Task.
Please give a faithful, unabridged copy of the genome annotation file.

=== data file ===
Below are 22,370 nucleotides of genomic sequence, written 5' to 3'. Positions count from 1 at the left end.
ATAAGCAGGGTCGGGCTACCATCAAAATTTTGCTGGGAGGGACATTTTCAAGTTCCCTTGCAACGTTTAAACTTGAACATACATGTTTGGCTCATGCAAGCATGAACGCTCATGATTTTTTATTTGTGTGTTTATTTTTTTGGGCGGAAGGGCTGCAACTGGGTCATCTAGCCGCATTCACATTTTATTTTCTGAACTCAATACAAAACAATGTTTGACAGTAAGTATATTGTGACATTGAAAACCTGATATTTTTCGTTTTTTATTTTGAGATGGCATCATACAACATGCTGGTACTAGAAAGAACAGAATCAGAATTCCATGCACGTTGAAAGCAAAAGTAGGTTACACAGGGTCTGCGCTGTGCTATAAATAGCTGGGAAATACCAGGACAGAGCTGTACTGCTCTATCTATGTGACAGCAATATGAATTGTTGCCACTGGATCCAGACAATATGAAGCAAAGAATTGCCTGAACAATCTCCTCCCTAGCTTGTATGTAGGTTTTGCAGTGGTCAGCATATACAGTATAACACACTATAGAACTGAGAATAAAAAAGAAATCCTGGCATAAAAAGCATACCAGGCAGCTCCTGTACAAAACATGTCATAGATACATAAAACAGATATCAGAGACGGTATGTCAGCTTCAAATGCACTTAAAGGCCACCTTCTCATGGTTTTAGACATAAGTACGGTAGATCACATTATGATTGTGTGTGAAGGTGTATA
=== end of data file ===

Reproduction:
Below are 22,370 nucleotides of genomic sequence, written 5' to 3'. Positions count from 1 at the left end.
ATAAGCAGGGTCGGGCTACCATCAAAATTTTGCTGGGAGGGACATTTTCAAGTTCCCTTGCAACGTTTAAACTTGAACATACATGTTTGGCTCATGCAAGCATGAACGCTCATGATTTTTTATTTGTGTGTTTATTTTTTTGGGCGGAAGGGCTGCAACTGGGTCATCTAGCCGCATTCACATTTTATTTTCTGAACTCAATACAAAACAATGTTTGACAGTAAGTATATTGTGACATTGAAAACCTGATATTTTTCGTTTTTTATTTTGAGATGGCATCATACAACATGCTGGTACTAGAAAGAACAGAATCAGAATTCCATGCACGTTGAAAGCAAAAGTAGGTTACACAGGGTCTGCGCTGTGCTATAAATAGCTGGGAAATACCAGGACAGAGCTGTACTGCTCTATCTATGTGACAGCAATATGAATTGTTGCCACTGGATCCAGACAATATGAAGCAAAGAATTGCCTGAACAATCTCCTCCCTAGCTTGTATGTAGGTTTTGCAGTGGTCAGCATATACAGTATAACACACTATAGAACTGAGAATAAAAAAGAAATCCTGGCATAAAAAGCATACCAGGCAGCTCCTGTACAAAACATGTCATAGATACATAAAACAGATATCAGAGACGGTATGTCAGCTTCAAATGCACTTAAAGGCCACCTTCTCATGGTTTTAGACATAAGTACGGTAGATCACATTATGATTGTGTGTGAAGGTGTATA